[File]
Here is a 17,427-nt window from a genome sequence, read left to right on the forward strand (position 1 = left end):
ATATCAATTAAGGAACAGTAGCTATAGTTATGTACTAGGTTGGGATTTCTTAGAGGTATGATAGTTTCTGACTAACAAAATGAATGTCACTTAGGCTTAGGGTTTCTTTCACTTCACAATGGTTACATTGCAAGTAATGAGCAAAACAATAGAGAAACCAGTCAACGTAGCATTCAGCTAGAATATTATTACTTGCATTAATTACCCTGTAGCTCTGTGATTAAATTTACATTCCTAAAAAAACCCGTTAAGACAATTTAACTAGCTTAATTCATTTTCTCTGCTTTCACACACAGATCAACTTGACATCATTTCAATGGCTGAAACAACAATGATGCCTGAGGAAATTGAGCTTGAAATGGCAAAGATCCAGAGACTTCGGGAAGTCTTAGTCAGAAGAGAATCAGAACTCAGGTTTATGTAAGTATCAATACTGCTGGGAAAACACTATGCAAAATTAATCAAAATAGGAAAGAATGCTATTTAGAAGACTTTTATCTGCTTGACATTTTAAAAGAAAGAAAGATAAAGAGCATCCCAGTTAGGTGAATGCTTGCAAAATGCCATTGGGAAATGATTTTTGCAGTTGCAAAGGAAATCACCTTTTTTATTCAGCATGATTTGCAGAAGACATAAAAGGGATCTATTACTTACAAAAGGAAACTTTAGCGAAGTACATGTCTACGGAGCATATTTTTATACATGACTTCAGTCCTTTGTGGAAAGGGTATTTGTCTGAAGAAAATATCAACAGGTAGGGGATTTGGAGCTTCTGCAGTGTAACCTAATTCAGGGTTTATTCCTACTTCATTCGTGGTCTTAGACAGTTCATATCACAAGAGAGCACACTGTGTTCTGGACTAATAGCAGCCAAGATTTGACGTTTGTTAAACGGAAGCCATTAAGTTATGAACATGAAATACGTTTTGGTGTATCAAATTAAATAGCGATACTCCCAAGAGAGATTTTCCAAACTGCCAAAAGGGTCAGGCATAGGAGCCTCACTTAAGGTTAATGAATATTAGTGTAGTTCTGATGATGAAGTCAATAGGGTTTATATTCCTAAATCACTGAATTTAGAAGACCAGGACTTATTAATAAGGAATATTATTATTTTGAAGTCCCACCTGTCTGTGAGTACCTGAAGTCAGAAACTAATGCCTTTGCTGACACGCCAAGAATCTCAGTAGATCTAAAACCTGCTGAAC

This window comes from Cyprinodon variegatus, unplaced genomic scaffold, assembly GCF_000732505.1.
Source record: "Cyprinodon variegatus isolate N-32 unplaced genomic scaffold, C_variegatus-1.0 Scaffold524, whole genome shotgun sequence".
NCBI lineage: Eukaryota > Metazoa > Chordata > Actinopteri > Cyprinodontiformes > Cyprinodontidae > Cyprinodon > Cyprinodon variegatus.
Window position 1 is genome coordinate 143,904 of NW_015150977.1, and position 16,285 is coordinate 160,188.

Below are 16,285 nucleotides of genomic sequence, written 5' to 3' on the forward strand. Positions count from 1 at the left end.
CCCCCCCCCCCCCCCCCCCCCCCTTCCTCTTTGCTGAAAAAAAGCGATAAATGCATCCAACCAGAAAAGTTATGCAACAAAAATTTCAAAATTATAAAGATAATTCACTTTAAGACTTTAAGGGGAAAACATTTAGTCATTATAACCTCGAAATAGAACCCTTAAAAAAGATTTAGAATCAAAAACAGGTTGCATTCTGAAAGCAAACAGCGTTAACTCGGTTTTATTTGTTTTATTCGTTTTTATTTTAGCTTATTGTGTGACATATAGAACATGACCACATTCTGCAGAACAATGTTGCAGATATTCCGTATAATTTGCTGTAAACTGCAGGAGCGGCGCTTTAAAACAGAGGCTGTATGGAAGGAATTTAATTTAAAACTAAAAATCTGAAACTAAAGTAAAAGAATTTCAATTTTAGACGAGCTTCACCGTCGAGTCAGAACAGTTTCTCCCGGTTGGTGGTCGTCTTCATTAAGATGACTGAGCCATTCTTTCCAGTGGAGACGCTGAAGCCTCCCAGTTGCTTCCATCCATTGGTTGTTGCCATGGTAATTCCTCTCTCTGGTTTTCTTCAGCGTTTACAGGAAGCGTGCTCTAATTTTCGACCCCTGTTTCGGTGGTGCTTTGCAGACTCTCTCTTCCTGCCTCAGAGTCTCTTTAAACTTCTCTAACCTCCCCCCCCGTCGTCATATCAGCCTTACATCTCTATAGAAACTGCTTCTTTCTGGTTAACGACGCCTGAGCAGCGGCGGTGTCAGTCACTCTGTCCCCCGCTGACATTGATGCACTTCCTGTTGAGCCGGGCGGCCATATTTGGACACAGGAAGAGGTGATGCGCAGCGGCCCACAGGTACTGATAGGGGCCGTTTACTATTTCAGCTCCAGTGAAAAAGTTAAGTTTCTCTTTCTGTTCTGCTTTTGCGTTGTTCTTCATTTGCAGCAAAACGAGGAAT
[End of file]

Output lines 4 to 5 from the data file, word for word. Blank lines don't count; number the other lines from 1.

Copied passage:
Source record: "Cyprinodon variegatus isolate N-32 unplaced genomic scaffold, C_variegatus-1.0 Scaffold524, whole genome shotgun sequence".
NCBI lineage: Eukaryota > Metazoa > Chordata > Actinopteri > Cyprinodontiformes > Cyprinodontidae > Cyprinodon > Cyprinodon variegatus.